My dad once said to me, "You give a lot of books three stars." I do.
Before I started this book I'd read a few reviews that told me it was going to be pretty good and I wasn't let down.
This is the first MG novel that I know of that tackles trans issues and it could have been a mess. I can't speak to the trans issues (I'm cis), but the story itself was well-written and compelling.
I did have issues with Meagan Lee. She's the only non-white character in the entire book*, and it's never explicitly stated that she's Asian. There's only her surname and some stereotypical/racist descriptors ("almond-shaped eyes," long black hair). Ew.
But the rest of the book was good. I loved the classroom scenes. Occasionally the parallels drawn between Grayson's story and Persephone's were too on the nose for me, and I wasn't a fan of the poetry chapter at the end (?).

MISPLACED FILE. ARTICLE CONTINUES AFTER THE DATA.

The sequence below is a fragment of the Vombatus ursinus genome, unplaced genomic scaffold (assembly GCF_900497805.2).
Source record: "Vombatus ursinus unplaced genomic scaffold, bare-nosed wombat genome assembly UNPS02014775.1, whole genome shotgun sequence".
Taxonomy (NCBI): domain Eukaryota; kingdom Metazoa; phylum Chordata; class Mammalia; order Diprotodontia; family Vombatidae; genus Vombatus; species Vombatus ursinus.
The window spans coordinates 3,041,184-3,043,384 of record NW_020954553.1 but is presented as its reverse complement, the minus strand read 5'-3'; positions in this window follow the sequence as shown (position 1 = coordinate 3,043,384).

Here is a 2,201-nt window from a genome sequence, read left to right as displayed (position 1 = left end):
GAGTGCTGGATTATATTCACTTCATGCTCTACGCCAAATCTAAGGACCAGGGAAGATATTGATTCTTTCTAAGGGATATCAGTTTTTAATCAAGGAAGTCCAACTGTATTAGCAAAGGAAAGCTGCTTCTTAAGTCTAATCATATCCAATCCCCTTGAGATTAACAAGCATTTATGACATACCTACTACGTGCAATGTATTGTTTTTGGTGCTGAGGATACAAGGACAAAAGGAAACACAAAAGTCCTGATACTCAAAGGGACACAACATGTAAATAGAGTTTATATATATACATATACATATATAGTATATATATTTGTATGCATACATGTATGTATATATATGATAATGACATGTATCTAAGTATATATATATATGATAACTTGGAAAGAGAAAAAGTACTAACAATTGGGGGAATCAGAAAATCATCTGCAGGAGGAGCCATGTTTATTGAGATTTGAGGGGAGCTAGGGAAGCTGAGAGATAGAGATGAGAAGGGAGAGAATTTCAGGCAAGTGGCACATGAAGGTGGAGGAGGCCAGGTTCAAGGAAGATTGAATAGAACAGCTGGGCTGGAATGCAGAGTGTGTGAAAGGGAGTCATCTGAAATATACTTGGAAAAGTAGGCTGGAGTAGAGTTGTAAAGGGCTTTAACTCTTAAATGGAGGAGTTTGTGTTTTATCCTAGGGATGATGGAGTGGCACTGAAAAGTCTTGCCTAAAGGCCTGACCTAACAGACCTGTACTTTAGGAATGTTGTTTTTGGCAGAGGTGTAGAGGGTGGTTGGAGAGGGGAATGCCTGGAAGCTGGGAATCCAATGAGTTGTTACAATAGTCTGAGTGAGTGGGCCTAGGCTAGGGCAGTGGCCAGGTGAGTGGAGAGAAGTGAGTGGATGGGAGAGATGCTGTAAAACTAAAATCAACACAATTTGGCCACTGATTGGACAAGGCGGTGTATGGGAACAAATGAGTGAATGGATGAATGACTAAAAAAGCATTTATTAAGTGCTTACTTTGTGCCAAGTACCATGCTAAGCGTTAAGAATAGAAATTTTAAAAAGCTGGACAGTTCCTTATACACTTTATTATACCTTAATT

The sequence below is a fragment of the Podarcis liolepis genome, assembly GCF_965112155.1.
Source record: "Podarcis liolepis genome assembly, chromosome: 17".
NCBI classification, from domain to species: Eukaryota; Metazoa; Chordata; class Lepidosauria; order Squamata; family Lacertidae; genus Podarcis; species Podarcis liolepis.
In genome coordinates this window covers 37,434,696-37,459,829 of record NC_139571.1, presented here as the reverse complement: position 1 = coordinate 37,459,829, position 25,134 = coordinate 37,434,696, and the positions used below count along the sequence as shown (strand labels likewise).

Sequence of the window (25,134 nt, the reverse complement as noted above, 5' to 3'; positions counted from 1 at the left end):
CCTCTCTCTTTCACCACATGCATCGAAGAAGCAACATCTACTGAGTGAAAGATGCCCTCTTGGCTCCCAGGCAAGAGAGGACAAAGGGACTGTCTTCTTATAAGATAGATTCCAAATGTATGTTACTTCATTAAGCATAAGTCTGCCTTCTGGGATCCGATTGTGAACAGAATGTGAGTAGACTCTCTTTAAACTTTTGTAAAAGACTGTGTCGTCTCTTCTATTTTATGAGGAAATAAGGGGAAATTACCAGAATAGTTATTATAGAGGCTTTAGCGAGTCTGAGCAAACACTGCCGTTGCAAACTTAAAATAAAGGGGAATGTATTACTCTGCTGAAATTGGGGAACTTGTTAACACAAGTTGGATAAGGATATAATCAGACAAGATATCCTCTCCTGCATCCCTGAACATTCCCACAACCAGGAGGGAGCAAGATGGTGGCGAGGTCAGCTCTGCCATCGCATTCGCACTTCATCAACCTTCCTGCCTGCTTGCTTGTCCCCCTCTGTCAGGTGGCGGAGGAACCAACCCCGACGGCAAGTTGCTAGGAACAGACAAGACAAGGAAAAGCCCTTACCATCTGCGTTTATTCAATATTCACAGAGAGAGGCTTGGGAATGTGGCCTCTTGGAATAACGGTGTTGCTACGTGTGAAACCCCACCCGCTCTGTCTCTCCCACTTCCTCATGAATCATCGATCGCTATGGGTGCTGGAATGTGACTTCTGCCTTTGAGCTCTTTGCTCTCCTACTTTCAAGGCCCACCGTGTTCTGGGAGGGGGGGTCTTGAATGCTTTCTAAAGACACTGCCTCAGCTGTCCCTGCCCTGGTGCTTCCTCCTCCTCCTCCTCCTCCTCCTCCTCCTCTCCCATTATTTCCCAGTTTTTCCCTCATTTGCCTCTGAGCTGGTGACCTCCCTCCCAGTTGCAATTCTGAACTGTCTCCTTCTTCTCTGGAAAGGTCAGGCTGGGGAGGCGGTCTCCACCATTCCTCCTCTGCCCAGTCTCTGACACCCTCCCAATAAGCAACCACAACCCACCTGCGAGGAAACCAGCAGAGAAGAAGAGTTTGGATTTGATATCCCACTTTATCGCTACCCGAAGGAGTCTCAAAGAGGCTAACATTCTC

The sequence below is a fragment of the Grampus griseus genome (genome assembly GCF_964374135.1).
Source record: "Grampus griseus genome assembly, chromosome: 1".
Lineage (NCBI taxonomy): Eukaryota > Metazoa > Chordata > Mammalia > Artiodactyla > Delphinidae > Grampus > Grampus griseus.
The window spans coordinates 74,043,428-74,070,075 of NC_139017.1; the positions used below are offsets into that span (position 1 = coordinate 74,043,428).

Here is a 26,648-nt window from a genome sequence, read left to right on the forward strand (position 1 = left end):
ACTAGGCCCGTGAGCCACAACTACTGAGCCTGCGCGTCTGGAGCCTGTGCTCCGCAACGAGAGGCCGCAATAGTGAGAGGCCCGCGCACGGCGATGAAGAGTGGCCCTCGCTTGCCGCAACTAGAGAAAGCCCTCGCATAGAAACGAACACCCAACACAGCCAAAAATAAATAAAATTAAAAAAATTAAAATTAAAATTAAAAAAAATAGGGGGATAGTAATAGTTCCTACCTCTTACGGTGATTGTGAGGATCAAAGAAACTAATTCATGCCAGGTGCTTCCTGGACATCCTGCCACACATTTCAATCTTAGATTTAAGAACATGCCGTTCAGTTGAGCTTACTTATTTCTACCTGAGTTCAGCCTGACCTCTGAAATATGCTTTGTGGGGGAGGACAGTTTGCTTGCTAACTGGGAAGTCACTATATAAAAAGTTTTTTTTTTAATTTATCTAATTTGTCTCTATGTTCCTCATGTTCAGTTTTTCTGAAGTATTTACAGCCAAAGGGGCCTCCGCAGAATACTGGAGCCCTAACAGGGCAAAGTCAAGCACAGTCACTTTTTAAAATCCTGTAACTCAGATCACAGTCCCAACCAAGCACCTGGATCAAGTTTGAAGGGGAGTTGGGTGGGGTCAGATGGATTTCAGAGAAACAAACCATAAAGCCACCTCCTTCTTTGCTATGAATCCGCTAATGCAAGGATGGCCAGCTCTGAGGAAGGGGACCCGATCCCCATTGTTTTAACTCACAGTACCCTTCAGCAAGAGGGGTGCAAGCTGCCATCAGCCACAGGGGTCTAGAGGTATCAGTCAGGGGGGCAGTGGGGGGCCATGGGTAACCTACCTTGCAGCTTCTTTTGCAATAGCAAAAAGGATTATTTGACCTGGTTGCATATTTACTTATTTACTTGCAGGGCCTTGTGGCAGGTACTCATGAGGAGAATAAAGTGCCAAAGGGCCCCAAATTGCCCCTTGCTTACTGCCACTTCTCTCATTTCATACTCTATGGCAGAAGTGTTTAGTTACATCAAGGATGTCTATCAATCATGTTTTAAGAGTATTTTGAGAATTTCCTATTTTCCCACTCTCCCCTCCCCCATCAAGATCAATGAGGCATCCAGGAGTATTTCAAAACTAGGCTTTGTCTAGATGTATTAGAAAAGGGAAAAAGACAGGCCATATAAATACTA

The story isn't a coming out story per se, but it definitely deals with Grayson's gender identity questioning and the start of Grayson's transitioning, two subjects which seem to be the most popular for trans stories (if not the only subjects for trans stories). I can't put all my hopes and dreams for trans characters onto this one book, especially considering it's one of the first (if not the first) of its kind. Hopefully though as trans people get more visibility, we'll start seeing other narratives involving trans characters.
*I'm operating on the principle that a character is assumed white by the general audience unless that character is explicitly stated to be a character of color.